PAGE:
"The Legal Rights of Religious Refugees in the 'Exulantenstädte' of the Holy Roman Empire"
Migration and Membership in Troubled Times - Ethics, Law and Politics, Seminar Series 2016/17
- Date: Jul 13, 2017
- Time: 14:00 - 16:00
- Speaker: Ben Kaplan (University College London)
- Ben Kaplan is Professor at University College London, where he holds the Chair in Dutch History. He received his BA from Yale University (1981) and his PhD from Harvard (1989). Prior to UCL, he taught at Brandeis University and the University of Iowa, and from 2001 to 2011 he held a joint appointment at the University of Amsterdam. He is the recipient of numerous awards and prizes, including a Guggenheim Fellowship and a Leverhulme Research Fellowship. His most recent book is Cunegonde’s Kidnapping: A Story of Religious Conflict in the Age of Enlightenment, published in 2014 by Yale University Press.
- Location: MPI-MMG, Hermann-Föge-Weg 11, Göttingen
- Room: Library Hall
For more details please contact recke(at)mmg.mpg.de.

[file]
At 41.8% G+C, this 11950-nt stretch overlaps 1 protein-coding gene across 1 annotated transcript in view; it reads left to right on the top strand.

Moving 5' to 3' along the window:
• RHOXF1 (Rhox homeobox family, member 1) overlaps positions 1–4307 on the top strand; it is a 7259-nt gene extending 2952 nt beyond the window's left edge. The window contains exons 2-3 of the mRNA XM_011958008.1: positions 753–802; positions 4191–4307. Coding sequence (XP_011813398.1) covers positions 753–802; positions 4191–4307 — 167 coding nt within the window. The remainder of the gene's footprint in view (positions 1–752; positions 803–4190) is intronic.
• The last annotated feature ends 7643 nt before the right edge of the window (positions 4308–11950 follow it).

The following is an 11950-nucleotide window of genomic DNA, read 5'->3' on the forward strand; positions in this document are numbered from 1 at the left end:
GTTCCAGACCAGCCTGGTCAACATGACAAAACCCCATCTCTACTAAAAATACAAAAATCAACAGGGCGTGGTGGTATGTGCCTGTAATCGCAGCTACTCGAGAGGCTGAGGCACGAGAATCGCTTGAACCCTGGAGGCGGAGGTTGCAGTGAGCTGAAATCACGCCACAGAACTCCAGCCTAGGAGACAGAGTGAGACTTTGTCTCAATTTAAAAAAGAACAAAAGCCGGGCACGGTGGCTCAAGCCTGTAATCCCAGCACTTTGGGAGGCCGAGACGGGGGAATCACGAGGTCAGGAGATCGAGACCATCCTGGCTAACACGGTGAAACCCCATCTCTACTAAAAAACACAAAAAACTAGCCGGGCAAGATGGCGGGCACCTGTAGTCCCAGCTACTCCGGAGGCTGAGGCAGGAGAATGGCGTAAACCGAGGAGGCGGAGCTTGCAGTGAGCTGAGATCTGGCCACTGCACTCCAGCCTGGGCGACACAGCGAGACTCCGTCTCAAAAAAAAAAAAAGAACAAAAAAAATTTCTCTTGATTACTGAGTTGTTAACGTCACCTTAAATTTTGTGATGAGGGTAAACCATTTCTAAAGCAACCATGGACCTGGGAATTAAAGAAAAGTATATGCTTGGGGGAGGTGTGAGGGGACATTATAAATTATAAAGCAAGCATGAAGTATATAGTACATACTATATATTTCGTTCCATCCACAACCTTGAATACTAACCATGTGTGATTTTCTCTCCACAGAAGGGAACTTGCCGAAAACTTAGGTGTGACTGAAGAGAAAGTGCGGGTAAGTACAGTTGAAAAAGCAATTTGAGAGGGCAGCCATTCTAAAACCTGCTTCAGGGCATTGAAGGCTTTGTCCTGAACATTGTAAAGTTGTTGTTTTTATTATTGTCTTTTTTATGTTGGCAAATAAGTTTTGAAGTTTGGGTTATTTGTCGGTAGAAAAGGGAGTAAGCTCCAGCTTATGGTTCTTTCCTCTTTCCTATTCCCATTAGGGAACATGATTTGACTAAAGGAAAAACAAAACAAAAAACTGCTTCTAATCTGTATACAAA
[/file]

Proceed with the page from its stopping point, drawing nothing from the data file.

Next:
Some of the clearest examples in early modern Europe of special legal rights being accorded to religious refugees were to be found in the so-called “Exulantenstädte” of the Holy Roman Empire. These were new cities founded with the express intent of attracting religious refugees. This paper examines the legal provisions that extended personal, economic, civil, and religious rights to the refugees who settled them. These rights reflected both the agendas of early modern princes and the needs and desires of the refugees. Offering two case studies, the paper will show that the aims of both parties were best met when the refugees’ special rights were combined with separate urban status for their settlements.